Gathering Helps Tell the True Story of Chief Big Bear
In this issueEngage - Volume 10, Issue 1, Winter 2019
Cultural AreasFirst Nations Heritage Indigenous
KeywordsFirst Nations Indigenous
Piapot. Poundmaker. One Arrow. These are just a few of the First Nation communities in Saskatchewan that signed treaty agreements and named their community after their Chief. But according to the history books, one Cree leader, Big Bear, along with the people in his band, were unable to negotiate a land base after other leaders agreed to the terms of Treaty 4 in the Fall of 1874.
This history inspired an Indigenous gathering called the “Gathering of the Descendants of the Big Bear Band”, as a platform to share and listen to the true stories of Chief Big Bear at the Little Pine First Nation. The event, organized by the Big Bear Cultural Society, encouraged participants to share their kinship lineage of the Big Bear Band through oral tradition, piecing together their history by memory, and stories passed down through generations.
Terry Atimoyoo is one of the volunteer coordinators for the event and says much of the history surrounding Big Bear’s life, including the circumstances of his imprisonment, are very different from the history books.
One of the stories not in the books, according to Atimoyoo, was that Big Bear attended a treaty signing prior to Treaty 4 negotiations. He said the leader had followed the buffalo south into the United States and witnessed the signing of the Fort Laramie Treaty in South Dakota.
“He saw how little the First Nations people were getting in terms of their land, and he encouraged the leaders in Treaty 4 to negotiate for more,” he says. “The Canadian history books really misaligned us First Nations people,” including how tribes dealt with injustice from the settlers and Indian agents at the time.
Another story was that after the Battle of Batoche, Big Bear, considered a hostile, surrendered, and this led to his arrest. He was charged with treason, and imprisoned for three years in Stony Mountain Penitentiary.
“Approximately 30 warriors were imprisoned for three year terms, but were released after one year. Big Bear was released because he was dying, humiliated that as a once proud Chief of his band, he was made to take care of pigs in prison. It was too much for him,” said Atimoyoo.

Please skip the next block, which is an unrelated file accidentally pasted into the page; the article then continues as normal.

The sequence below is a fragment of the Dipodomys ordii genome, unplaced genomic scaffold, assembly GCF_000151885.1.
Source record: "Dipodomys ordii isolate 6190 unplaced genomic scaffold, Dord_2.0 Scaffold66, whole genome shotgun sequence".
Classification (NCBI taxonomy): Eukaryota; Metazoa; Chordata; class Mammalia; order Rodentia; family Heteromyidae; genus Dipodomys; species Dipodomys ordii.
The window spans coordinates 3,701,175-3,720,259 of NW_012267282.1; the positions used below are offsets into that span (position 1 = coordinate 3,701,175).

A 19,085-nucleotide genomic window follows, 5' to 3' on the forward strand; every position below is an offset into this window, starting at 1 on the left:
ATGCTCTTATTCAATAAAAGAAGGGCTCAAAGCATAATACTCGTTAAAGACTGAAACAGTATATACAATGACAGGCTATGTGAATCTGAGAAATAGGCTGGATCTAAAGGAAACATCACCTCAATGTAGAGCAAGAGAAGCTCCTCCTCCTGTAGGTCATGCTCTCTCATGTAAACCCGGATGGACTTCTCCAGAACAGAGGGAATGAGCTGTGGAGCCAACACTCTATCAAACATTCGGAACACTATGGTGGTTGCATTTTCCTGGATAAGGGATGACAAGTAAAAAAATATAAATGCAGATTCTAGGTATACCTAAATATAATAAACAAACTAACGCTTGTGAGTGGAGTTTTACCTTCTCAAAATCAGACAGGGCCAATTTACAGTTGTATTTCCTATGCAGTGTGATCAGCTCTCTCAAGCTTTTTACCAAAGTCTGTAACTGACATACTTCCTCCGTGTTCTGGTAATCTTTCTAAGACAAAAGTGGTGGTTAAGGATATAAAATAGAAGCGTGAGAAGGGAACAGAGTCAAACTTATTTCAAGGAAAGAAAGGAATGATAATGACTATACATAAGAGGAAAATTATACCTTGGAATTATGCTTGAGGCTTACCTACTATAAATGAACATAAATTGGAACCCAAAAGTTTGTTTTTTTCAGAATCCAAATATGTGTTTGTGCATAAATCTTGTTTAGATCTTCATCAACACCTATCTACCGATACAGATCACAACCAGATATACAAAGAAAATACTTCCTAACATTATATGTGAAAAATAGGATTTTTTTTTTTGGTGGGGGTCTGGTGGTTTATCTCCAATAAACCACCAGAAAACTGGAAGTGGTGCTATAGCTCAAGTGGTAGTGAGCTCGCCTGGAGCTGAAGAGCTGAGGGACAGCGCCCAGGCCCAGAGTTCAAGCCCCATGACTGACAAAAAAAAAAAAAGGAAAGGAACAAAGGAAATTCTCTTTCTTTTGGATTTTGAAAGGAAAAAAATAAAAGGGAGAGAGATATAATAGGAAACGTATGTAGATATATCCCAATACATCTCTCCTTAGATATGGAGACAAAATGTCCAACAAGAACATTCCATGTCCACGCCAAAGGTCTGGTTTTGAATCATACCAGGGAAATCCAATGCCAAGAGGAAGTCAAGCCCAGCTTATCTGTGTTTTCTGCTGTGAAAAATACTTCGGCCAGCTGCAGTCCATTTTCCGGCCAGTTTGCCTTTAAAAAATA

Upon his release, Big Bear was welcomed onto the Little Pine First Nation. He passed away while visiting Poundmaker’s community.
The Gathering held for the past two years, has continued to grow in attendance of about 250 people. The gathering featured an assembly area (outdoors around a fire) set up with a microphone. According to Atimoyoo, this circle was to encourage sharing, rather than to sit and listen. It turns out, Atimoyoo explains, that the participants were sharing stories around the kitchen table, where the food and coffee were served.
One of the challenges for the Gathering was finding people who were related to Big Bear or his band members. Atimoyoo says after 1885, Indian Affairs would “coerce families onto different reserves.” Other band members changed their names for fear of reprisal by being a member of the Big Bear Band. He notes that this made it a challenge to find people who knew the original band members’ names prior to 1885.
Atimoyoo says they are limited by centralizing the gathering in one area because there are descendants that are hundreds of miles away who cannot participate. He says one possibility for the future is getting the speakers together for the winter, and going to different communities, to go and tell these stories in communities where there are descendants of the Big Bear Band.
Plans are in the works to publish a book of the stories shared by participants. “These stories humanize us,” he says. “We can help the younger ones with their identity. This means a lot to people to know their family was part of the Big Bear Band, with a leader who was a very influential man.”
This event received funding from to SaskCulture’s Aboriginal Arts and Culture Leadership Grant. “We’re so glad that SaskCulture makes this possible,” he says. “The more we do to build up our identity, the better we have a chance of getting the younger generation to take up the legacy of the Big Bear Band.”
Atimoyoo welcomes everyone to the gathering next summer. For more information, please see the Facebook page Gathering-of-the-Descendants-of-the-Big-Bear-Band.